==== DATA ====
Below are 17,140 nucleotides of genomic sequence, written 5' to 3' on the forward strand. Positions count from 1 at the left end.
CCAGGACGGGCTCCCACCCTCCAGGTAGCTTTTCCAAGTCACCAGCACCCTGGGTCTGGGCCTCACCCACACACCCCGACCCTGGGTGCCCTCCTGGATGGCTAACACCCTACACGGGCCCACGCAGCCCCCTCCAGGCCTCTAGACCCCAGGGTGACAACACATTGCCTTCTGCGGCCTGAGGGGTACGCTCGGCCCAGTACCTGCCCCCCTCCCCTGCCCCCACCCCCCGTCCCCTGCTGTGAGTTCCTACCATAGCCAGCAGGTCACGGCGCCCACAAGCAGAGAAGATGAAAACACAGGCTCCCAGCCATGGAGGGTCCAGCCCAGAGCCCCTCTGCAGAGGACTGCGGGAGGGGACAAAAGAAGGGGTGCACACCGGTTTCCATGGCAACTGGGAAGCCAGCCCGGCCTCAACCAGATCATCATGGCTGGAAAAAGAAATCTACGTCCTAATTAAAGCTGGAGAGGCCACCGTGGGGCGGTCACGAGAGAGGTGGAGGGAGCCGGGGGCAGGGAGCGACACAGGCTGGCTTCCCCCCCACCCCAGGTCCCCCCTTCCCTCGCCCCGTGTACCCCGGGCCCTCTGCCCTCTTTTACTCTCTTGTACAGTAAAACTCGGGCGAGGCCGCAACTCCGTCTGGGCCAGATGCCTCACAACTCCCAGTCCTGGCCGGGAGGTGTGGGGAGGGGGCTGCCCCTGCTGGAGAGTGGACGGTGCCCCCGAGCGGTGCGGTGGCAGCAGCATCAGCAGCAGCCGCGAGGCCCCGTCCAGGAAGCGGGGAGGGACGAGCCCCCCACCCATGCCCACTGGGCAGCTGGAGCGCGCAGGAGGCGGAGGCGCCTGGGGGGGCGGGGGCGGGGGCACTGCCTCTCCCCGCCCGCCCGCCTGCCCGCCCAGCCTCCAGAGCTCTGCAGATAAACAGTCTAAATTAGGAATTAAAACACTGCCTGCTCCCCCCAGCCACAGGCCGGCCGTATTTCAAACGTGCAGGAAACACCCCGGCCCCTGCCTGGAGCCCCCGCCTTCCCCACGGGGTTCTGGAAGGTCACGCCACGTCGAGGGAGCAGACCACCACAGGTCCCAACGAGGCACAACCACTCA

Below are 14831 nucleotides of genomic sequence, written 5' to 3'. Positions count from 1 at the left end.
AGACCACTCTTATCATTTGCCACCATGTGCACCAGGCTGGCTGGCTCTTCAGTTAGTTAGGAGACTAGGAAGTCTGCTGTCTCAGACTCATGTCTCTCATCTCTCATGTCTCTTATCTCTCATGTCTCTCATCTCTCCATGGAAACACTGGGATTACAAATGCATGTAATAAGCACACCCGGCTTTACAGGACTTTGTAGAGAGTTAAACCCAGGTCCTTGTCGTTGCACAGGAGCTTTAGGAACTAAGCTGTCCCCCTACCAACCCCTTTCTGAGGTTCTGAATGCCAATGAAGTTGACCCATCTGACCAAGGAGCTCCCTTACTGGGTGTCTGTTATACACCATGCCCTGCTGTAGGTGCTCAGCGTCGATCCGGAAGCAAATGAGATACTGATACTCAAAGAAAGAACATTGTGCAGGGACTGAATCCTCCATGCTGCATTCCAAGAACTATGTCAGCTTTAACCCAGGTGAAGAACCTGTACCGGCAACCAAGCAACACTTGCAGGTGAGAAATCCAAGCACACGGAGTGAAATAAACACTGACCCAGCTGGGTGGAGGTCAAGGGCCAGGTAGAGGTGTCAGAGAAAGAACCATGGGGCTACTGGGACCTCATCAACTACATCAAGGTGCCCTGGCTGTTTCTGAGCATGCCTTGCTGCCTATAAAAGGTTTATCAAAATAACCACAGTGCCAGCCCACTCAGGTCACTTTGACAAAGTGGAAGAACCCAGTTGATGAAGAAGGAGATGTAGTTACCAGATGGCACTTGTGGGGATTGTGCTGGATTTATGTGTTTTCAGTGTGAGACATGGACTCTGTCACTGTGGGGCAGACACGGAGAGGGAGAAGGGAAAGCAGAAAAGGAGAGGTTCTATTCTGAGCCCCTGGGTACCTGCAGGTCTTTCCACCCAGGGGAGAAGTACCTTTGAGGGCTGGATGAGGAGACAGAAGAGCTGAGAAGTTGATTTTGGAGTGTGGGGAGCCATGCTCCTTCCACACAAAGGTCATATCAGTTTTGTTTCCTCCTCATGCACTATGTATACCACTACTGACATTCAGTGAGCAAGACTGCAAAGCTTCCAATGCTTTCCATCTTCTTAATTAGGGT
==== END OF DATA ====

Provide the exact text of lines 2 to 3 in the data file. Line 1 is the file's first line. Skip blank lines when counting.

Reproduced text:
CCAGGACGGGCTCCCACCCTCCAGGTAGCTTTTCCAAGTCACCAGCACCCTGGGTCTGGGCCTCACCCACACACCCCGACCCTGGGTGCCCTCCTGGATGGCTAACACCCTACACGGGCCCACGCAGCCCCCTCCAGGCCTCTAGACCCCAGGGTGACAACACATTGCCTTCTGCGGCCTGAGGGGTACGCTCGGCCCAGTACCTGCCCCCCTCCCCTGCCCCCACCCCCCGTCCCCTGCTGTGAGTTCCTACCATAGCCAGCAGGTCACGGCGCCCACAAGCAGAGAAGATGAAAACACAGGCTCCCAGCCATGGAGGGTCCAGCCCAGAGCCCCTCTGCAGAGGACTGCGGGAGGGGACAAAAGAAGGGGTGCACACCGGTTTCCATGGCAACTGGGAAGCCAGCCCGGCCTCAACCAGATCATCATGGCTGGAAAAAGAAATCTACGTCCTAATTAAAGCTGGAGAGGCCACCGTGGGGCGGTCACGAGAGAGGTGGAGGGAGCCGGGGGCAGGGAGCGACACAGGCTGGCTTCCCCCCCACCCCAGGTCCCCCCTTCCCTCGCCCCGTGTACCCCGGGCCCTCTGCCCTCTTTTACTCTCTTGTACAGTAAAACTCGGGCGAGGCCGCAACTCCGTCTGGGCCAGATGCCTCACAACTCCCAGTCCTGGCCGGGAGGTGTGGGGAGGGGGCTGCCCCTGCTGGAGAGTGGACGGTGCCCCCGAGCGGTGCGGTGGCAGCAGCATCAGCAGCAGCCGCGAGGCCCCGTCCAGGAAGCGGGGAGGGACGAGCCCCCCACCCATGCCCACTGGGCAGCTGGAGCGCGCAGGAGGCGGAGGCGCCTGGGGGGGCGGGGGCGGGGGCACTGCCTCTCCCCGCCCGCCCGCCTGCCCGCCCAGCCTCCAGAGCTCTGCAGATAAACAGTCTAAATTAGGAATTAAAACACTGCCTGCTCCCCCCAGCCACAGGCCGGCCGTATTTCAAACGTGCAGGAAACACCCCGGCCCCTGCCTGGAGCCCCCGCCTTCCCCACGGGGTTCTGGAAGGTCACGCCACGTCGAGGGAGCAGACCACCACAGGTCCCAACGAGGCACAACCACTCA

Below are 14831 nucleotides of genomic sequence, written 5' to 3'. Positions count from 1 at the left end.